Words by Stéphane Braun and images by Sylvie Ayer

The sea explorer Sylvie Ayer is a percussionist, a scuba diver and (like me) an underwater photographer. The difference between us is that Sylvie is an award-winning, professional underwater photographer. She seeks to alert us through her photographs to the increasing ‘disturbance’ of the underwater world and the rise in surface and underwater pollution.

The pollution. There are many forms of pollution of our seas and oceans. Oil spills obviously come to mind, but I am most worried about plastic pollution. The amount of plastic waste dumped into the oceans each year is expected to triple by 2040. If National Geographic’s prediction is proved right, each year, 29 million metric tons of plastic are going into the water. The sum total is estimated at 600 million metric tons.


underwater can 




Noise. The underwater world is no longer the ‘world of silence’ described in the twentieth century by the French undersea explorer Jacques Cousteau. In the marine environment, visibility is at most only a few dozen metres. Sound, however, can travel hundreds, even thousands of kilometres. And sound is essential for marine mammals in all aspects of their lives: during reproduction; to hunt; to feed; to avoid predators; to communicate or to orient themselves. Whales, dolphins and porpoises are all Cetaceans (an aquatic order of mammals) and they rely upon the emission and reception of sound signals to characterise their environment and at times to communicate over hundreds of kilometres. Underwater sound has been filled and polluted with extraneous noise generated by ships, military sonars and other man-made sources.


Rising surface water temperatures. Most marine ecosystems live in surface waters—the waters between the surface and a depth of 75 metres—and since the 1970s the temperature of these surface waters has been rising. Across the globe, the ocean’s surface has warmed by more than 0.1°C per decade since 1971. Although the causes and rate of this warming are still being analysed, the warming of surface waters and its impact on marine ecosystems is undeniable. Unusually warm ocean temperatures and strong El Nino phenomena push temperatures up still further, leading to the widely reported global bleaching events in coral reefs. This bleaching takes place when the algae that live in the coral are expelled as a result of stress caused by extreme, sustained changes in temperatures, turning the coral white and putting it at risk of dying if conditions do not return to normal. The 2016 El Niño is considered one of the strongest El Niño events ever recorded. In the Maldives, sea surface temperatures peaked in April that year, precipitating a bleaching event, with temperatures of over 32°C recorded.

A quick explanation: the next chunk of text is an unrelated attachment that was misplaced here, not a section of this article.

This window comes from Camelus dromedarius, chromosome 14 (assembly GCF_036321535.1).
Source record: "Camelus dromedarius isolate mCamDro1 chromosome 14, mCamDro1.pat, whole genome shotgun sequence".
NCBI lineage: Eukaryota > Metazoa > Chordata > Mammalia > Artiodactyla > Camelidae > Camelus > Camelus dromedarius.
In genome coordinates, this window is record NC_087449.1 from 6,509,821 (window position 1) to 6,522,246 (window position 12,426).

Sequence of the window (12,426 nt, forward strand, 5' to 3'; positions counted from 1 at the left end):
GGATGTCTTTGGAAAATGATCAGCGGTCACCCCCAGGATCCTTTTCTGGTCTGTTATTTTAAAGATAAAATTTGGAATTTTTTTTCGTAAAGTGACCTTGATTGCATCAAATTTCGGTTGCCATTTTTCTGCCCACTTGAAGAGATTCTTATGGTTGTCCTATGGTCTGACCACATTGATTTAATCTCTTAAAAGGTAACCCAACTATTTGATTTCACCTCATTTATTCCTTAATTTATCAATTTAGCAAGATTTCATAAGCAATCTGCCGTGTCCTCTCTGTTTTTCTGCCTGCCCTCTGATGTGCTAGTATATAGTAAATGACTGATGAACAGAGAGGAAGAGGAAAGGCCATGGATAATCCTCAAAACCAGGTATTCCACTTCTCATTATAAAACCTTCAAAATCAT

More than 60 per cent of the coral in reefs has been hit by this bleaching. In Australia, more than a fifth of the Great Barrier Reef is thought to have died. In Kiribati, in the Pacific, as much as 80 per cent of the coral is dead.


Over-fishing. All fish species are affected by over-fishing. A large number of species of sharks, for instance, are in danger of extinction. The number of sharks found in the open oceans has plunged by 71 per cent over half a century, mainly due to over-fishing. Sharks and rays are caught for their meat, fins and liver oil.




They are also captured for recreational fishing. And they turn up by accident in the catch of fishing boats that are targeting other stocks. Sharks are at the top of the food chain and are crucial to the health of the oceans. Their loss impacts other marine animals as well as human livelihoods.


We can find many private and governmental initiatives but none are significant enough nor well enough coordinated—not even when it comes to the creation of marine wildlife conservation areas and marine reserves. More has to be done.


The waters are filled with rich and immense biodiversity. Those underwater species that have limited adaptability (so the majority) are in danger of extinction. Yes, in the past, certain species have been able to adapt. This was the case with the coelacanth (pronounced SEEL-uh-kanth), which was considered a transitional specie between fish and tetrapods. The coelacanth was thought to have gone extinct along with the dinosaurs 65 million years ago. Its discovery in 1938—by a South African museum curator on a local fishing trawler—fascinated the world and ignited a debate about how this bizarre, primitive-looking lobe-finned fish fits into the evolution of land animals. Why did the coelacanth survive? For one good reason: it lives deep in the ocean, where conditions are stable.

Stéphane Braun is the head of Norton Rose Fulbright’s Luxembourg office. His own underwater photographs can be seen in 'In the Eye of a Fish'.